On Monday, President Donald Trump will meet Russian President Vladimir Putin in Helsinki. This summit ― their first bilateral meeting ― is unlikely to produce a significant shift in U.S.-Russia relations, but it will be symbolically important for both leaders.
For Trump, this meeting, like the one last month with North Korea dictator Kim Jong Un in Singapore, offers a chance to be seen making progress with a leader with whom other statesmen, including former President Barack Obama, had problems. Putin, for his part, is looking to ease tensions with the U.S. while underscoring to Russians the respect that he has won with his aggressive foreign policy.
The practical goal of the summit for Putin is an agreement to begin normalizing U.S.-Russia relations. This is what Konstantin Kosachev, the chairman of the Foreign Affairs Committee of Russia's Federation Council, suggested in a recent interview. Recent research by the well-respected Russian polling agency Levada Center shows that the Russian public is also in favor of such a course of action. A majority of Russians have negative feelings toward the U.S., but most also want an end to the hostile rhetoric between the two countries and see avenues for productive cooperation.
But the Russian desire for reconciliation comes with a catch: Russia wants respect, even as it moves toward rapprochement. Many Russians believe that their nation is treated unfairly by the international community, held to a different standard and denied the respect it is due.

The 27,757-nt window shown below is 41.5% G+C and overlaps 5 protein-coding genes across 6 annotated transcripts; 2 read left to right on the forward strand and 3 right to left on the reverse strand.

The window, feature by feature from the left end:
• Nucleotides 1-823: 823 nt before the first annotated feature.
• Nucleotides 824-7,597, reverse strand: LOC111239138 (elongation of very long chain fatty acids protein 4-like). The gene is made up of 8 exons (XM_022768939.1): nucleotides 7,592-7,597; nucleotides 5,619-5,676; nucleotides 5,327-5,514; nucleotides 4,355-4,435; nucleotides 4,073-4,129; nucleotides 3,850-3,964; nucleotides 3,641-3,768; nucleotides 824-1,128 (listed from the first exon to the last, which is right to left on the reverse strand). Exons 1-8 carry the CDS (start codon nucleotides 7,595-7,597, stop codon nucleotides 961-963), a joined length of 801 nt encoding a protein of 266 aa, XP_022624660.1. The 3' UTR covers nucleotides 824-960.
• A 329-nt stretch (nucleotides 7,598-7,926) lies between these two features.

The Russian desire for reconciliation comes with a catch: Russia wants respect, even as it moves toward rapprochement.
The image of Russia as a besieged fortress ― surrounded by foes with only itself to rely on ― has long had resonance among Russian citizens. This is the result of historical experience, and it is a long-standing trope in Russian political rhetoric.
After Russia invaded and annexed Crimea in 2014, the U.S. and European states imposed a series of sanctions, and the argument that Russia was being singled out and targeted became especially convincing. Many Russians believe these responses were unjust, and that they punished Russia for actions similar to unilateral military interventions undertaken by Western states.
Putin has famously called the collapse of the Soviet Union "the greatest geopolitical catastrophe of the century." Russia lost its near-abroad empire, suffered through a decade of socio-economic chaos and was sidelined from a key role in major international events like the war in Kosovo.
While Russians recognize that the world is unlikely to return to the bipolar configuration of the Cold War era, many welcome Putin's aggressive stance toward Russia's neighbors as evidence that the former superpower is reasserting itself on the world stage. While Russians want a resumption of normal relations with the U.S., they also want their country to be treated as America's equal.
Respect is something that Putin can get from Trump in Helsinki. The American president has expressed his admiration for Putin on numerous occasions. He marveled at Putin's high domestic support, and engaged in moral equivalency to dismiss questions about Putin's violent treatment of opponents, saying: "There are a lot of killers. You think our country's so innocent?"
Since assuming office, Trump has time and again spoken about his desire for a good relationship with Russia and his personal willingness to work with Putin. In recent comments, Trump said that he saw Russia as a "competitor," rather than a friend or foe.